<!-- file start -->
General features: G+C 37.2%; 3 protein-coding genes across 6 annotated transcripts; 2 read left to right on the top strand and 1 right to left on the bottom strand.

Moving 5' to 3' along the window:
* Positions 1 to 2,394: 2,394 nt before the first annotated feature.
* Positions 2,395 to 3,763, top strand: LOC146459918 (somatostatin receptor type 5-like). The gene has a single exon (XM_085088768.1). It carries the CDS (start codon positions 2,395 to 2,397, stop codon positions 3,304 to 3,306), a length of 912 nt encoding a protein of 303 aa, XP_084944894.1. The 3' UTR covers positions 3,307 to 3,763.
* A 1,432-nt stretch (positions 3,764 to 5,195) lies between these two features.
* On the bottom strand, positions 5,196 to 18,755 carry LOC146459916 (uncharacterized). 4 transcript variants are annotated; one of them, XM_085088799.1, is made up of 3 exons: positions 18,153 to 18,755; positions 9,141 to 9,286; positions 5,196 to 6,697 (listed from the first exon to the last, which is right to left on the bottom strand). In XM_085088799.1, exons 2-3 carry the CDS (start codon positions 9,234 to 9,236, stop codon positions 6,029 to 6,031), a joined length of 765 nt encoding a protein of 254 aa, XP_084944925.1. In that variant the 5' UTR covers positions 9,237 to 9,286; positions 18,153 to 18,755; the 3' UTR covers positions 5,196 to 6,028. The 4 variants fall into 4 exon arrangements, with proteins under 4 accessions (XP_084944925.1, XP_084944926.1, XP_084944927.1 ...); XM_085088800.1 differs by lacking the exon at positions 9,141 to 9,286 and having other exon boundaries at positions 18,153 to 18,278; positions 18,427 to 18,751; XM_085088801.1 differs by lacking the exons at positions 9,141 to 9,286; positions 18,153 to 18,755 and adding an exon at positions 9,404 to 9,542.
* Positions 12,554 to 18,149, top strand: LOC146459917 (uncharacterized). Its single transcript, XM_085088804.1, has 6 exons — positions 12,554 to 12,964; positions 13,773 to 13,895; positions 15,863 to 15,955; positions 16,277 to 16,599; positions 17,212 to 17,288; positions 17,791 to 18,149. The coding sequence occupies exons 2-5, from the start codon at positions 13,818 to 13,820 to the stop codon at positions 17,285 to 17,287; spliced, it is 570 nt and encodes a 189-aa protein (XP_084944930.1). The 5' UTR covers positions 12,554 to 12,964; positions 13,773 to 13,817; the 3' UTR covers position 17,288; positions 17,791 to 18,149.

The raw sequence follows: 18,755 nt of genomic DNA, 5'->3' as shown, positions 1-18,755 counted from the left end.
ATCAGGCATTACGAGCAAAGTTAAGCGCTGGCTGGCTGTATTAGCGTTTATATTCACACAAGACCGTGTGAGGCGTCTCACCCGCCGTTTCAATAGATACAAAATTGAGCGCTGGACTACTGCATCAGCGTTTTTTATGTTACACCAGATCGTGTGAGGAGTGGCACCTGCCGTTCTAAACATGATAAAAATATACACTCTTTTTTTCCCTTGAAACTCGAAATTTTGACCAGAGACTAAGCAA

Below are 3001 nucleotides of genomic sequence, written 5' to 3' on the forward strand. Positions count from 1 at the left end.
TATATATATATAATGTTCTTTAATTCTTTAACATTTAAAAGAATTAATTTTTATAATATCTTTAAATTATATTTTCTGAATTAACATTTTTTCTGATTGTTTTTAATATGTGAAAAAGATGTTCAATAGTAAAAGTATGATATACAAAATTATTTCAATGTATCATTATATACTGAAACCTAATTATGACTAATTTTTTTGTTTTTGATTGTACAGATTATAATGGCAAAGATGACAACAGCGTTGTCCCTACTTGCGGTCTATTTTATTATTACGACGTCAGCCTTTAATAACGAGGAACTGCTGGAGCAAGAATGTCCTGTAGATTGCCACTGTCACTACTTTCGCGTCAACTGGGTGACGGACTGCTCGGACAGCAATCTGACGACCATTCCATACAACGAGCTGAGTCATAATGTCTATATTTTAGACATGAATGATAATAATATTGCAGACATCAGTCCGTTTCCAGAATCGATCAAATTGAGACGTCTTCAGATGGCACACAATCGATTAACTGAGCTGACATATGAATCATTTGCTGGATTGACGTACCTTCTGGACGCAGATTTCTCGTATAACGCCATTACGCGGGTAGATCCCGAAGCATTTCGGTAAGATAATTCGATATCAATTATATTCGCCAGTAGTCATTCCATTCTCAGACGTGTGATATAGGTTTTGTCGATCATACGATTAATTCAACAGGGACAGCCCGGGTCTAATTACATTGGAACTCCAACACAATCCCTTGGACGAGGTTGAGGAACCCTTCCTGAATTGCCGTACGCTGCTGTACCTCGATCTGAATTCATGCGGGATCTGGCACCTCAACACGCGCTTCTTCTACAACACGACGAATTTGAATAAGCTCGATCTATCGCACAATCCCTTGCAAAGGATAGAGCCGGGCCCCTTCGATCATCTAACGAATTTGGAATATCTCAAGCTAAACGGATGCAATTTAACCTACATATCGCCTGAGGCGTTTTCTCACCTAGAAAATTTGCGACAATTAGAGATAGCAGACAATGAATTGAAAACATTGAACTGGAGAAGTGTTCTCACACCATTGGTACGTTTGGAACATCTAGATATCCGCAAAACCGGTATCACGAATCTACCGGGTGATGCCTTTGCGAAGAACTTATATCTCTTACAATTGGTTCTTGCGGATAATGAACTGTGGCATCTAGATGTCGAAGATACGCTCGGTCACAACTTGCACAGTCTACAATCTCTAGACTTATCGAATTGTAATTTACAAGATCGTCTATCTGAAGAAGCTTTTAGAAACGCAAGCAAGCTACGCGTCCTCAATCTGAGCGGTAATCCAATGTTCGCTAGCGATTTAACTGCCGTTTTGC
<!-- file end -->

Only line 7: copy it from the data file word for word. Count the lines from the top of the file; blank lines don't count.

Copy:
* Positions 12,554 to 18,149, top strand: LOC146459917 (uncharacterized). Its single transcript, XM_085088804.1, has 6 exons — positions 12,554 to 12,964; positions 13,773 to 13,895; positions 15,863 to 15,955; positions 16,277 to 16,599; positions 17,212 to 17,288; positions 17,791 to 18,149. The coding sequence occupies exons 2-5, from the start codon at positions 13,818 to 13,820 to the stop codon at positions 17,285 to 17,287; spliced, it is 570 nt and encodes a 189-aa protein (XP_084944930.1). The 5' UTR covers positions 12,554 to 12,964; positions 13,773 to 13,817; the 3' UTR covers position 17,288; positions 17,791 to 18,149.